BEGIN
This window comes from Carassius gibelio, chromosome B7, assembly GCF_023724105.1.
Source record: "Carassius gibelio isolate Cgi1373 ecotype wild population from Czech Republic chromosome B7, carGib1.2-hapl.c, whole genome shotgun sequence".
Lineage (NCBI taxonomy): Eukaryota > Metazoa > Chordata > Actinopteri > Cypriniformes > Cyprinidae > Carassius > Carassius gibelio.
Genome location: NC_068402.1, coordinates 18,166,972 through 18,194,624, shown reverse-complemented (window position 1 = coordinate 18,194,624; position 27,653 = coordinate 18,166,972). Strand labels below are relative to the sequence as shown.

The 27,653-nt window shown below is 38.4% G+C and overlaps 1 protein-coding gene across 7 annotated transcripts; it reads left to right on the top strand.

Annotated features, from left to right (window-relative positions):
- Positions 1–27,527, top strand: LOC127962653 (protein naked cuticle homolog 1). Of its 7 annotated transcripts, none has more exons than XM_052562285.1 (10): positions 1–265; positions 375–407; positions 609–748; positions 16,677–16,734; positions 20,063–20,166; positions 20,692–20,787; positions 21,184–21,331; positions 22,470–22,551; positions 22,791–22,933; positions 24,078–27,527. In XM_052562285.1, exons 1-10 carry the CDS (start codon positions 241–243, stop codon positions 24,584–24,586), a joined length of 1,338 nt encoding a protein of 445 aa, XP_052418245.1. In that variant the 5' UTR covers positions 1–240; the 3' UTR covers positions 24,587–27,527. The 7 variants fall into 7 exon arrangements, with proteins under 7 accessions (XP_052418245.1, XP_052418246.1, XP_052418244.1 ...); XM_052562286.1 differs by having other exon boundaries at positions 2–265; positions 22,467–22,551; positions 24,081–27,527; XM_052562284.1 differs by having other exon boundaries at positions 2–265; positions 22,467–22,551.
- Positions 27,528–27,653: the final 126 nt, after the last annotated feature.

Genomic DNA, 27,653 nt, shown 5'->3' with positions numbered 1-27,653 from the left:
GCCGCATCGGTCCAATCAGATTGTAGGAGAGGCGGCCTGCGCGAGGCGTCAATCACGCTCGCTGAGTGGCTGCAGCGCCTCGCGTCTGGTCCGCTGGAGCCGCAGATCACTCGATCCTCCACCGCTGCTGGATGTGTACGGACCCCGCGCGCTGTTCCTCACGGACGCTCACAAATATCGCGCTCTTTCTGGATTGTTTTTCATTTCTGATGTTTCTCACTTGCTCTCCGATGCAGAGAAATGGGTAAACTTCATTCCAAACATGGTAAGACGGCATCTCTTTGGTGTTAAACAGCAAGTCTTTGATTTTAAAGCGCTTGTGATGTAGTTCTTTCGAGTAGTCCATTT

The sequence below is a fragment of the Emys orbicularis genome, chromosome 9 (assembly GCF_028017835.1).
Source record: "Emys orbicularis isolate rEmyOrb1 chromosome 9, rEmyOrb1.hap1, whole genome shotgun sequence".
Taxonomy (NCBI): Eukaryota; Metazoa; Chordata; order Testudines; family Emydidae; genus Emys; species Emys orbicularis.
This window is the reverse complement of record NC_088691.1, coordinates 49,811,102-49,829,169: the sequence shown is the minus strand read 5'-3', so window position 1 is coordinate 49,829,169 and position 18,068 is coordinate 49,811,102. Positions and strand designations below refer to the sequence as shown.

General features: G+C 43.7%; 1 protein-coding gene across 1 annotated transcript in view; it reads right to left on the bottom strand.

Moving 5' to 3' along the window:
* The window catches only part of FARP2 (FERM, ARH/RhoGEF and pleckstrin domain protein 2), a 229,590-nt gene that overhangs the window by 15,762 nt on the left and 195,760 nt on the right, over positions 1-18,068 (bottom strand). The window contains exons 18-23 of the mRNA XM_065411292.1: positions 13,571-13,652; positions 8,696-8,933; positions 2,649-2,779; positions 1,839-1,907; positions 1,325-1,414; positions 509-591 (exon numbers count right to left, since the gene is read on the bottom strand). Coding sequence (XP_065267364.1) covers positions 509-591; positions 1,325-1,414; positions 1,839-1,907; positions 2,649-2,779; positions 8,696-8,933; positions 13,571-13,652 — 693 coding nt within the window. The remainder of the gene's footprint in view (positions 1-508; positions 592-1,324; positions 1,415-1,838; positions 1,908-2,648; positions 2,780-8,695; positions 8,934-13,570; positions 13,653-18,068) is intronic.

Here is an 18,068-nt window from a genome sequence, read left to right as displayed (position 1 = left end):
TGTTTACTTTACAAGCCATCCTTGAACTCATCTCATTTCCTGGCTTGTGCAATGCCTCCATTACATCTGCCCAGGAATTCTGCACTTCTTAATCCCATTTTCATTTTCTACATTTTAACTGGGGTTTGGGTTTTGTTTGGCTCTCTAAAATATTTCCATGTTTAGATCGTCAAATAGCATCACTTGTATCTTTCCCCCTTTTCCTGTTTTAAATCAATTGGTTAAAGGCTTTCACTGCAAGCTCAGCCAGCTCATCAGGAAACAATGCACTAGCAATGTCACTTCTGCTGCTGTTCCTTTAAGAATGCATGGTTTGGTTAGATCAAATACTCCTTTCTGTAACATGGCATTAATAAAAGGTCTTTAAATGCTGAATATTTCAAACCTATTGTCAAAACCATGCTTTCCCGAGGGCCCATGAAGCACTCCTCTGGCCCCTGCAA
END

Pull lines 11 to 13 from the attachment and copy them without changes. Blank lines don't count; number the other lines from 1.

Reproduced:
The sequence below is a fragment of the Emys orbicularis genome, chromosome 9 (assembly GCF_028017835.1).
Source record: "Emys orbicularis isolate rEmyOrb1 chromosome 9, rEmyOrb1.hap1, whole genome shotgun sequence".
Taxonomy (NCBI): Eukaryota; Metazoa; Chordata; order Testudines; family Emydidae; genus Emys; species Emys orbicularis.